The Applicant does not wish to suspend the proceeding and considers the Opposer’s request as inequitable in light of the negotiations. The Applicant further considers the Opposer’s case is weak, inter alia due to them not yet having products on the market, whereas Nanobiotica is a brand that has already been launched and has clients.

Ruling

The Deputy Commissioner, Ms Jacqueline Bracha, ruled that the issue at stake is that of a pending proceedings, and that in 9/75 El Okvi vs. Israel Lands Authority, P. D. 29 (2) 477  it was ruled that the authority to suspend proceedings should be used to accomplish two aims: (i) to avoid unnecessary work for the opponent, and (ii) to avoid unnecessarily troubling the courts, which occurs where two courts rule on the same substantive, legal or factual questions and the duplication leads to a danger of inconsistency.

In the present situation the two proceedings relate to identical issues but the tribunal is identical, so there is no reason why the rulings should be contrary. Consequently, there is no rationale to suspend the hearing and Ms Bracha rejected the request.

However, since the two parties acknowledge that this issue is identical, both in terms of law and in terms of the identities of the parties involved, the two cases should be combined and heard together. This is appropriate on grounds of efficiency and to minimize use of court time, and the costs to the parties themselves. The trademark regulations do not provide guidance for combining cases, and guidance may be drawn from Regulation 530 of the Code for Civil Court Proceedings 1984.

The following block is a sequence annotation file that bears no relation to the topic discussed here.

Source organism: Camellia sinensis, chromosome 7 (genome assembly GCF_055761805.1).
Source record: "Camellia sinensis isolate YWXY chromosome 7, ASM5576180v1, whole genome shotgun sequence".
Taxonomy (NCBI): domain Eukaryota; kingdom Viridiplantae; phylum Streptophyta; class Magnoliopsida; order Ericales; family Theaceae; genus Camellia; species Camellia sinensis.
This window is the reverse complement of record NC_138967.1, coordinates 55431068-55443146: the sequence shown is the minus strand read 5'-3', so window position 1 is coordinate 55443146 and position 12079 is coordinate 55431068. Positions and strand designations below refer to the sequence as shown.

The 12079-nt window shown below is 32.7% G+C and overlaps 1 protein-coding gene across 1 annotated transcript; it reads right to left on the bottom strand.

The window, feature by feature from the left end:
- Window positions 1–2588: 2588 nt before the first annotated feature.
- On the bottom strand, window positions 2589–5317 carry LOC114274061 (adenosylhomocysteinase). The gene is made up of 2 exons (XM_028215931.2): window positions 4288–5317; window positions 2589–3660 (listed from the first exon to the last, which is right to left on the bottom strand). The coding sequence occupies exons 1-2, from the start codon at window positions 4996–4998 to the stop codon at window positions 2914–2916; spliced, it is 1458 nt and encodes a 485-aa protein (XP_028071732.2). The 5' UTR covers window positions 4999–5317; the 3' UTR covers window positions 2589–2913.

The opposition concerning Israel Trademark No. 243678 “Nanobiotix” has reached the evidence stage and on 11 January 2015, the Opposer there, who is the applicant in this case, submitted her evidence. To facilitate combining the two cases, the combination will occur after both sides has submitted their evidence in each case. The parties may submit evidence relating to the two cases separately or in a single submission.

No costs were awarded.

COMMENT

There was an earlier interim ruling regarding posting a bond for these marks. See here. The C.E.O. of Nanobiotica, Zion Yedid, is fighting without legal representation. Nanobiotix is represented by Adin – Liss. We suspect that this has at least passing relevance to the attempt to suspend the proceeding instead of the obvious consideration to combine the cases.